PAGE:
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In Search of a Kidney

April 27, 2010 | by Frederick Betesh

What are the odds of winning the jackpot… twice?

A few years ago, while studying in Israel, I started getting daily headaches which soon turned into frequent vomiting. I passed it off as food poisoning, allergies or just a bug, and tried not to worry too much about it. I didn’t do any blood tests because I thought it was due to sinus headaches, which I had experienced before. They got increasingly worse over the weeks, along with the vomiting, but it was on and off. I was hiking, bike riding and skateboarding all through the whole ordeal.

My mother came to Israel for a visit and arrived on my birthday, right before Chanukah. My brother, who was also studying in Israel at the time, went to meet her at the airport and explained that I couldn't come because I wasn't feeling well. My mother's concern was heightened a few hours later when she saw me: thin, pale, and 30 pounds lighter due to the constant vomiting.

A friend of my mother's, a doctor in Israel, recommended that we get some blood tests done. After getting the results, the doctors took another blood sample because they couldn't believe the numbers. My blood pressure was 175 over 115 and the blood work showed that my kidneys were functioning at only 10 percent capacity. I was also anemic and malnourished due to the vomiting. Additional blood tests showed that my creatianin (toxicity in the blood) was a shocking 13.6, when it should have been 1 or 1.5.

I was admitted to the hospital and put on dialysis right away. After a few months I was released and flew straight to a dialysis clinic in New York. There I met one of the leading specialists in the world who informed me that my only hope was a kidney transplant.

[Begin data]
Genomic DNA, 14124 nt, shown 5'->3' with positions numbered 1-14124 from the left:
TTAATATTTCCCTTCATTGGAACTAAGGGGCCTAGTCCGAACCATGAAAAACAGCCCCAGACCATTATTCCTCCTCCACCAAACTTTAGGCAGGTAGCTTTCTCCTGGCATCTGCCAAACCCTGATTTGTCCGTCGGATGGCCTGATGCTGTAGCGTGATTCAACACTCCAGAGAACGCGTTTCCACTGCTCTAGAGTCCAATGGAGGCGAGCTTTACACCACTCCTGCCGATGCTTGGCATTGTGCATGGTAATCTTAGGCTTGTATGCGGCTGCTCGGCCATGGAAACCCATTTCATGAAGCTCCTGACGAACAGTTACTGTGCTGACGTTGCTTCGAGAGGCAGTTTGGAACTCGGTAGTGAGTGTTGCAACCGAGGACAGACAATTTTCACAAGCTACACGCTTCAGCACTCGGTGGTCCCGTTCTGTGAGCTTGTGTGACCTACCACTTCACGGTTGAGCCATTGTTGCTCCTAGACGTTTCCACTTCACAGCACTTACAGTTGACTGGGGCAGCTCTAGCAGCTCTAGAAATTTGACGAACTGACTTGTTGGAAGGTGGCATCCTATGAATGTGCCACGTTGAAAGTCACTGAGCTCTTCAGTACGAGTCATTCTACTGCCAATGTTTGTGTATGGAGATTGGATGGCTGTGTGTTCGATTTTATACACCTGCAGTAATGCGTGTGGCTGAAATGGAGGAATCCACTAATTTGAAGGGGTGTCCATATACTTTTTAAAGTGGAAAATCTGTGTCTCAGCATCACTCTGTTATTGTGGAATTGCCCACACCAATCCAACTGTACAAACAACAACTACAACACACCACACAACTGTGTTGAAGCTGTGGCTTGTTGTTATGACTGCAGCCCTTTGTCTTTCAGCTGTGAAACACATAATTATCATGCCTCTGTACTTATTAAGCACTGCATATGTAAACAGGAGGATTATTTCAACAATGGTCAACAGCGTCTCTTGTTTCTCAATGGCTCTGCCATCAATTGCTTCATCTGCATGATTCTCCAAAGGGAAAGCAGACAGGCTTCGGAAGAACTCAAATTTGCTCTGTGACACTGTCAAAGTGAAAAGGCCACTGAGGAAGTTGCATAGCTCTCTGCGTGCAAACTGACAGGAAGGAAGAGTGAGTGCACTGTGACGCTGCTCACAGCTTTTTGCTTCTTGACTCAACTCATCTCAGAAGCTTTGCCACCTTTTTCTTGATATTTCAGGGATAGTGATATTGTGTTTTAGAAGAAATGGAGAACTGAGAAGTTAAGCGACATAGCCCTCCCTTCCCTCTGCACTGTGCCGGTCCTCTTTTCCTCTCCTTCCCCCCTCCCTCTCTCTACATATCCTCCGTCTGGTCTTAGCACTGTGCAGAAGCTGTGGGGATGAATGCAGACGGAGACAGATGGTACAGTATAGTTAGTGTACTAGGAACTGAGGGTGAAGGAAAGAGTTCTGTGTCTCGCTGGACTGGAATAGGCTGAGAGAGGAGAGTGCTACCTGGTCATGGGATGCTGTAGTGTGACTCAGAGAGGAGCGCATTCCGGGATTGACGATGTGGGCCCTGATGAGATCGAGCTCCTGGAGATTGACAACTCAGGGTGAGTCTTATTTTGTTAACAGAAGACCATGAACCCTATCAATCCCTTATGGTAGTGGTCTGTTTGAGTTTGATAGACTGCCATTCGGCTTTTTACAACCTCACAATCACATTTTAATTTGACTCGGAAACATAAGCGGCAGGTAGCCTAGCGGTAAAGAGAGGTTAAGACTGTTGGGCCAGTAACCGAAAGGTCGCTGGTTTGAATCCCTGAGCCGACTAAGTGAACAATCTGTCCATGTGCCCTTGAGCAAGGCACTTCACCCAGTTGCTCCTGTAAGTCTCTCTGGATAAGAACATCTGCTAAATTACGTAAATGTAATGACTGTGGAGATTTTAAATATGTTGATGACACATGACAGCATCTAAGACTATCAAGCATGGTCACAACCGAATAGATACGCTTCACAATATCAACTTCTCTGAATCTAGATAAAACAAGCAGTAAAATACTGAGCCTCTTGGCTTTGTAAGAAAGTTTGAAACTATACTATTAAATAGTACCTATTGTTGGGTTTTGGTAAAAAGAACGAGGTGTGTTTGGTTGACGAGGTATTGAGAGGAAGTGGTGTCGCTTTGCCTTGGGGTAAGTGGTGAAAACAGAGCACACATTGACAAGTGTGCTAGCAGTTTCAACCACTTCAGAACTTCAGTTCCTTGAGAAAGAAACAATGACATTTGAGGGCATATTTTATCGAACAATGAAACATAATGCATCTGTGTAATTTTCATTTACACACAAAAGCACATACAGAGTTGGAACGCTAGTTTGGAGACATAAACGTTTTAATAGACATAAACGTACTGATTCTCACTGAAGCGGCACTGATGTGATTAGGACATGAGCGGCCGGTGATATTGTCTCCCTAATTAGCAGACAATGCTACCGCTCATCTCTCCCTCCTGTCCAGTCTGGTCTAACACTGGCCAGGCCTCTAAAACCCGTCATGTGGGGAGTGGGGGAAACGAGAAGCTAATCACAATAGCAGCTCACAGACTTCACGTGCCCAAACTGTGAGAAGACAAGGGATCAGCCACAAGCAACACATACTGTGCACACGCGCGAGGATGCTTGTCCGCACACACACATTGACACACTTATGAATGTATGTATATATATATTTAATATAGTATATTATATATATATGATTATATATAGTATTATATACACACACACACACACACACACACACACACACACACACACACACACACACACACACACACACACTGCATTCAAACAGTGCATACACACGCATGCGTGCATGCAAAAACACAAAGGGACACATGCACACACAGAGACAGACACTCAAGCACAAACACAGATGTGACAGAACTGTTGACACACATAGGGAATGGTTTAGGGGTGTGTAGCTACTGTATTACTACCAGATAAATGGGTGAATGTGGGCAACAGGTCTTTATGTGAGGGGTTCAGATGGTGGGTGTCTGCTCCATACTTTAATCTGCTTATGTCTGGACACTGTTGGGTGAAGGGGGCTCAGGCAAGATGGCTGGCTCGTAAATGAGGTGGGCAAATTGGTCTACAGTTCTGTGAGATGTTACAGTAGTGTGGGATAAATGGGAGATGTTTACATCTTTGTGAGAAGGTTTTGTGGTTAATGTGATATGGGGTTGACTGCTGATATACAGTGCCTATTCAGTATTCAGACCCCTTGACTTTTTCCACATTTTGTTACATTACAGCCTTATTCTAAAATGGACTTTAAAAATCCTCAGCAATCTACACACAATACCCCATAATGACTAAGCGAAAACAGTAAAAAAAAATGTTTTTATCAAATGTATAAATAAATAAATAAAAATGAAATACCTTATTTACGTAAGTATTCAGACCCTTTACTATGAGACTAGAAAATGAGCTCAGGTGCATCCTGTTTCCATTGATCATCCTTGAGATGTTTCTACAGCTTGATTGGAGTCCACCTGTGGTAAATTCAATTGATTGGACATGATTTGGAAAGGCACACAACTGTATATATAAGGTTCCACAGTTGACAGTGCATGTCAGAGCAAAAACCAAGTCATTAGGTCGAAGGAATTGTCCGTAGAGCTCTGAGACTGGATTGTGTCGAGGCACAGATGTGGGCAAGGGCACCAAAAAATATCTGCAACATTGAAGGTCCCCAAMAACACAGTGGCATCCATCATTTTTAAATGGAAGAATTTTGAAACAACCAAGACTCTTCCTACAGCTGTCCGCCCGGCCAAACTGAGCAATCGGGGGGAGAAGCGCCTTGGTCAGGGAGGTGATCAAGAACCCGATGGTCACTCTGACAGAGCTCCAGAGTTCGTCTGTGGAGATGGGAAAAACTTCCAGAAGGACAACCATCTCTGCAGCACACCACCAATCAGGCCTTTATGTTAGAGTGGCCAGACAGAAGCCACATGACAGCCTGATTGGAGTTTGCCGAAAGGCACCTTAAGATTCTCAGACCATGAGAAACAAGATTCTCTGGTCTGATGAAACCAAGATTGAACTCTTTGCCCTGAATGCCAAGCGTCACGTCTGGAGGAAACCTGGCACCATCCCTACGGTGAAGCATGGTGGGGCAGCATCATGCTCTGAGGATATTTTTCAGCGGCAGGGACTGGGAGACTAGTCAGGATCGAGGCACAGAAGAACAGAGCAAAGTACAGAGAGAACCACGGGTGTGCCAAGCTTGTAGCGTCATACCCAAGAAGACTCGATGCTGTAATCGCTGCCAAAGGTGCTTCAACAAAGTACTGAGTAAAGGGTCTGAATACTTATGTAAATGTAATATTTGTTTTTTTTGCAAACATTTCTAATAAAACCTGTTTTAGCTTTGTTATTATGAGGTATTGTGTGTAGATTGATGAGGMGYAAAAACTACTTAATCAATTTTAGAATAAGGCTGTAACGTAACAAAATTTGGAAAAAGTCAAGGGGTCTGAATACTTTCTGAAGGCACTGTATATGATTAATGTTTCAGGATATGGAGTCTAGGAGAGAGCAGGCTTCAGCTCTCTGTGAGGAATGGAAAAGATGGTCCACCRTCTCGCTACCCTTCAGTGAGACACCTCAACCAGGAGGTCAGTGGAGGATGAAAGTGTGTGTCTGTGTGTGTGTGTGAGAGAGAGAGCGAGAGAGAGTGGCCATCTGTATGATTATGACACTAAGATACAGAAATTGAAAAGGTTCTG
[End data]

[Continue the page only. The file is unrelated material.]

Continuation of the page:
The average wait for a kidney is seven years, and thousands of people die waiting.

I immediately went to work researching the possibility of a transplant, checking out the various hospital and donors options. The average wait for a kidney is seven years, and thousands of people die each year just waiting. So I put myself on various lists, networked through the Internet… and waited.

And then some good news: A 25-year-old man, whose sole motivation was to save a life, answered an ad in the Jewish Press placed by someone who needed a kidney. After the necessary tests, it was determined that these two people weren't a good enough match, and lo and behold his number got passed along to me!

In the end, the story turned out differently than expected: After going through the standard series of tests, it was discovered that this young man had too much protein in his urine and was actually at risk for kidney problems himself. Though I was disappointed, for him it was fortuitous: He was now aware of the problem and would continue to be monitored closely for any kidney problems.

Blink of an Eye

I continued to seek new avenues of finding a donor, and registered with a website called This has profiles of those in need of transplants, and -- similar to an online dating service -- matches you up with people who are willing to donate.

From this website I was contacted by Patrick, a kind, religious Christian from Chicago who had adopted nine children. Patrick had originally wanted to donate his kidney to a friend who was in need of a transplant, but he wasn't a compatible donor. So Patrick decided to find a stranger to help. My prayers were answered. I had a donor!!

My next hurdle was to find a hospital to perform the transplant. This process is very frustrating, because most hospitals have an "ethics" policy that permits organ donation only from family members or close friends. (They are trying to ferret out the buying and selling of organs.) So before a donor is allowed to give his organ, besides all the physical tests to determine compatibility, there is also a series of psychological testing. All this added stress and waiting time to something that was so close to working out.

During this time, my mother had attended a class at our synagogue in New Jersey. After the class, many people waited around for the heavy rains to subside. My mother, being friendly and outgoing, started up a conversation with a few young women. My mother mentioned how she wanted to make a "Bracha Party," an event where people say blessings over food out loud, and all the others answer "Amen." Its origins are traced back to King David and is known to have a powerful spiritual impact. My mother thought this would be a good merit for my healing.